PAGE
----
With a payload of close to 1 tonne and towing a braked capacity up to 3.5 tonnes, it could be a bit jittery on unsealed roads. But that is to be expected and the price you unfortunately have to pay to achieve these numbers.

It is comparable with the Ford Ranger and HiLux in terms of towing capacities too, with the Ford Ranger and Toyota HiLux also capable of 3.5 tonnes.

That means you could easily drag a camper trailer or caravan along with you on a trip like this.

As we look back on the trip though, the LS-U+ travelled winding highway roads, dead-straight country roads and unsealed roads out in mine country with few problems. Some of the places this car went are truly unique and incredible, and it was comfortable getting there.

141 kms until the next petrol station

As we were leaving a small town called Wee Waa (not a Borat reference), there was a sign that signified we were really in the middle of nowhere. It read “next petrol station is 141 kms”, and at that point, you look down and think, “With diesel prices at the moment, do I risk it?”

It's a fair thought – a tow is probably cheaper than a tank right now. However, the D-Max has an 80-litre fuel tank, which is good news because that means out there where the engine is consuming less diesel, you can travel around 1,000kms and breeze past many petrol stations without a worry.

Over the course of our trip, we registered 7.6 litres per 100kms with economy dipping to numbers slightly lower than this on long stretches.

Miner problems

After we had made it to Lightning Ridge, located our accommodation and pub crawled through all 2 pubs in town, it was time to call it a night.

The next day, we took the D-Max LS-U+ to an opal mine where we would be able to get a good feel for its off-road capability.

Now you might be wondering how we were able to get into a private opal mining field.

Thankfully, country folk are much more trusting than us city slickers. Simply saying that you are testing a car can get you into a lot of places.

Perhaps someone from the city might have then asked, “Have you driven around a mine before?” or “Is the car a 4-wheel-drive?” but no such questions came our way.

They even said we could keep any opals we found. To my surprise (and in hindsight, not theirs), we didn’t find any.

But we did learn that the LS-U+ is every bit as capable as you would expect. With good approach and departure angles of 30.5 and 19 degrees, an electronically locking diff and functions like hill descent control, you could take this anywhere.

So if you were working in a mine, the D-Max would be a good choice because it can easily get in and out as well as over hills and mounds. If you work at a different mine to the one we visited and actually find some opals, it can carry many hundreds of kilograms too.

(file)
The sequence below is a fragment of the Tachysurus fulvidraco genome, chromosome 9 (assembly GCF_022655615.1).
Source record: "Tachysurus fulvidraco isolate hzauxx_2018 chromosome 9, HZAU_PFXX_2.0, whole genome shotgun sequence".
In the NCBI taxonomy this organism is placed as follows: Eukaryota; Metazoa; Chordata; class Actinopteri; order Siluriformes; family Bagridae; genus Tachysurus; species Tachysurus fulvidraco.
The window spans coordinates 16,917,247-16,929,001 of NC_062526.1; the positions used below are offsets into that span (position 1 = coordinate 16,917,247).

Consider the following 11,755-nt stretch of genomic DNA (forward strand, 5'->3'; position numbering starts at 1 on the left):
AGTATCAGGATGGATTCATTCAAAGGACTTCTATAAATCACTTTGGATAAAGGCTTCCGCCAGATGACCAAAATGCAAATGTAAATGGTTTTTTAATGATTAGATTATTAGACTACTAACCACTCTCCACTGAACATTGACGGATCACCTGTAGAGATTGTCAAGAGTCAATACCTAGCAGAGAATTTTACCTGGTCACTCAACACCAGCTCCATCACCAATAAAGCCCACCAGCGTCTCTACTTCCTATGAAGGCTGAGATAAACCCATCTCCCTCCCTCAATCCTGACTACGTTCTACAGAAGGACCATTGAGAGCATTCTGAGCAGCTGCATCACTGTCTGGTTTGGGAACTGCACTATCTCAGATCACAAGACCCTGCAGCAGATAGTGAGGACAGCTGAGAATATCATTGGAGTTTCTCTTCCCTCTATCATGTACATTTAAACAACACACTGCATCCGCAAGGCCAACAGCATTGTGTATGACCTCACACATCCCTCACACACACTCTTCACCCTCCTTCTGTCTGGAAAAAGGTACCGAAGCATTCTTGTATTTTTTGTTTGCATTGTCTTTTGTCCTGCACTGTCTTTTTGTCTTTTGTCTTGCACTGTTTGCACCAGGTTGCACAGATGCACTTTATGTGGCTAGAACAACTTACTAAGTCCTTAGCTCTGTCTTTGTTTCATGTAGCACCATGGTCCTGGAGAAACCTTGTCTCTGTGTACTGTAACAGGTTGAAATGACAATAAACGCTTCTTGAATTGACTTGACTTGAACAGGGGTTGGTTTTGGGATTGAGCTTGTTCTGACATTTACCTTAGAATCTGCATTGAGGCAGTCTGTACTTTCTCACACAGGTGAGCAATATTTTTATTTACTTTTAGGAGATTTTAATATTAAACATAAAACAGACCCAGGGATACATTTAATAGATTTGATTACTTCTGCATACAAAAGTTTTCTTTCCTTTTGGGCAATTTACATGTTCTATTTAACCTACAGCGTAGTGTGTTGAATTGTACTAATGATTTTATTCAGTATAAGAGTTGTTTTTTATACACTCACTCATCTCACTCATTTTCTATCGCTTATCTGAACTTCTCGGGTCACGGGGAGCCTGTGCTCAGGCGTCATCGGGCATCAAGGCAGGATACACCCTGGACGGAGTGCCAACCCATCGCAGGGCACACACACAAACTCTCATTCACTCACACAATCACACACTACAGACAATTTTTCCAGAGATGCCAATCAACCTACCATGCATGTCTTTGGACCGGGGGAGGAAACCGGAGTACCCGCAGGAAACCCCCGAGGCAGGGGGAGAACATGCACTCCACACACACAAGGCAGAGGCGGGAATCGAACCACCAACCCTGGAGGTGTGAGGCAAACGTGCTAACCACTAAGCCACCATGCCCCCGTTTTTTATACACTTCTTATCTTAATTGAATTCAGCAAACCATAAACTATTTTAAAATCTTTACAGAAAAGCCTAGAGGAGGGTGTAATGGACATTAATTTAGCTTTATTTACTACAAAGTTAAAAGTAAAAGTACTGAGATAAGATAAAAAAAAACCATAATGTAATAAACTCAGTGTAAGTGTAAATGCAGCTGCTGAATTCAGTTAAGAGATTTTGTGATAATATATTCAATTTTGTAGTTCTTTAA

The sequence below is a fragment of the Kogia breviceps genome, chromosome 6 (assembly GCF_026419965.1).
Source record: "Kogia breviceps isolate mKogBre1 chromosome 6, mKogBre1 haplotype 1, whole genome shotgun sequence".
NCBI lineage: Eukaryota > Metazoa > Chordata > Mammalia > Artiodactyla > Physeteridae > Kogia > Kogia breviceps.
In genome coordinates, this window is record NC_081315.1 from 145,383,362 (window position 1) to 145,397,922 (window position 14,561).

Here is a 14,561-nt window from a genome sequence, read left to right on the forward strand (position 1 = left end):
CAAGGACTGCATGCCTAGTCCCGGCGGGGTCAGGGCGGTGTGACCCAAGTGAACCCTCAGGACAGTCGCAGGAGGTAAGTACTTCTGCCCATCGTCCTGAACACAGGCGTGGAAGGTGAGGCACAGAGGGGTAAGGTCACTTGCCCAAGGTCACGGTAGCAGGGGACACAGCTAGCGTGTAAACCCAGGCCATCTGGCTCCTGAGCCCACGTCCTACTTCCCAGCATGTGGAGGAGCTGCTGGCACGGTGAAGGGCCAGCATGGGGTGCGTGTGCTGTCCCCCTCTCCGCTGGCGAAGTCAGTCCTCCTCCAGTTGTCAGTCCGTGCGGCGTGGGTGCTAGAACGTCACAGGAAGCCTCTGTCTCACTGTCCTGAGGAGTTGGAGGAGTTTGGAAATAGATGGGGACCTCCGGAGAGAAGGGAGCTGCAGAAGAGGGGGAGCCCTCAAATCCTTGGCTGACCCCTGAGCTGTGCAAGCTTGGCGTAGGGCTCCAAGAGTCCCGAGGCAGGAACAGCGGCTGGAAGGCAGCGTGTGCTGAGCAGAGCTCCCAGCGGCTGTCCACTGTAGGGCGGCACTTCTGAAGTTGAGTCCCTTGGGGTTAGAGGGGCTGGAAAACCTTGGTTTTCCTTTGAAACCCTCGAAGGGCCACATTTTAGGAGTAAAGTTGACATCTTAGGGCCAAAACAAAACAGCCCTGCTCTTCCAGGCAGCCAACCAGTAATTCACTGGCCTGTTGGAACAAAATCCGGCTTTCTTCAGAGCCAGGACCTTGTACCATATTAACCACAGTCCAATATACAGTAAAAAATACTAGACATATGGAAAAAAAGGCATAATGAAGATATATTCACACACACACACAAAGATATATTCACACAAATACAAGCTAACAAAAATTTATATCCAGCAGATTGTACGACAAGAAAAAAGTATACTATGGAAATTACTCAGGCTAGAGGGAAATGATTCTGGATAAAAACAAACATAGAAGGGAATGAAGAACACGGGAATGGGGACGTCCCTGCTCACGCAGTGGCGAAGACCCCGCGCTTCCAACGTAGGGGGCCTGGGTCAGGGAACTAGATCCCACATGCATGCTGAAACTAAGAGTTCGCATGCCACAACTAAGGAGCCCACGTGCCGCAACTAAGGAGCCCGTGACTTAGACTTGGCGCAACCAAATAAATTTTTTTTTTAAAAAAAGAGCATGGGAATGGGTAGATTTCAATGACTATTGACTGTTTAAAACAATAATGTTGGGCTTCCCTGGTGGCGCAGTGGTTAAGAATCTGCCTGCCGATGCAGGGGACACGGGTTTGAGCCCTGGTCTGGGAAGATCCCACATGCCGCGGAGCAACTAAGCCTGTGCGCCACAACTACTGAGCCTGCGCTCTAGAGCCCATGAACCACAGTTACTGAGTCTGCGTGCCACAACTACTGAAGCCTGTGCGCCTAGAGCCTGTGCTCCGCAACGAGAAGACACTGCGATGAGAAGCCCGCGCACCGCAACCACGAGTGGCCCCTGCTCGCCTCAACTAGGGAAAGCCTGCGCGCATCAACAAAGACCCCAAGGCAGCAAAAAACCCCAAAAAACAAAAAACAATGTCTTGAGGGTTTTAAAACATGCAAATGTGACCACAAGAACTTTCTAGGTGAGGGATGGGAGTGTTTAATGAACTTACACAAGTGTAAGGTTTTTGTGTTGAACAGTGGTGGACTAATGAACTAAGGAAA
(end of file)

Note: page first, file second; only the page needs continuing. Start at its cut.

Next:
As a side note: if you do make it out to Lightning Ridge, make sure you take a designated driver and get out to the Club in the Scrub and the Glengarry Hilton for a great experience.

Loading up the D-Max LS-U+

We’ve established that it is capable of towing and carrying, but there were a few more observations we made from our trip.

The first is that the electric tonneau is very handy. Controlled by the key, it makes it very easy to load when you have your hands full as the cover is removed by the time you get there.

It is watertight too, so bedding, camping equipment and other things that you may not want drenched will be safe inside.

With that being said, it isn’t airtight, so as we travelled over unsealed roads, it collected a fair amount of red dust in the tub. It’s easy to clean out since you can just hose down the lined tub, but you won’t want to be throwing your finest frock in there without covering it.

Surprisingly, there was no 12-volt socket, so you will need to look at alternative power sources to run esky fridges and the like.

Note: With all that being said, Isuzu is currently offering the X-Terrain on its website for almost $4,000 less than the LS-U+ model, which is a fair and honest deal if you ask me.

Is the Isuzu LS-U+ safe?

Despite the hiccups at the very beginning of our trip, we were able to make use of the various safety features that the LS-U+ has to offer. Adaptive cruise control meant we didn’t have any awkward conversations with the Outback cops nor did we get our picture snapped by any mobile cameras – all while maintaining a safe distance from any vehicles in front of us.

AEB is also there if any large animals or people happen to wander into your path. There were countless of these too, from cows and horses meandering along the side of the road to a ridiculous number of emus.

Other standard inclusions include the following:

  • Blind-spot monitoring
  • Rear cross-traffic alert
  • Forward collision warning
  • Lane departure warning
  • Traffic sign recognition
  • Automatic high beam
  • Reversing camera
  • Driver attention monitoring

The verdict

We were already impressed with the D-Max after driving the X-Terrain and also the MU-X more recently. The reliability of Isuzu is a known factor and the LS-U+ adds more of a value proposition for those wanting a top-of-the-line offering that foregoes some visual elements and none of the capability.

We were able to see some incredible scenery, some obscure animals that you would only see in a zoo cityside and some incredible places. We were able to go in and out of mining land and up rocky dirt hills, all without an issue.

The best thing I can say about this D-Max is that I would have no qualms or concerns about taking this car and doing a similar trip. Nor a longer trip, nor one further off the beaten track.

If you’re in the market for a ute, you should be taking a D-Max for a test drive.

Looking at buying a new ute? Make sure you check out our other ute reviews. You might also be surprised to see what you can save by comparing car loans and car insurance while you're here.

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Alex Jeffs is the senior publisher for personal, car and business finance at Finder. He has been building websites since he was 14 years old and has tested cars everywhere from race tracks to Oodnadatta. See full bio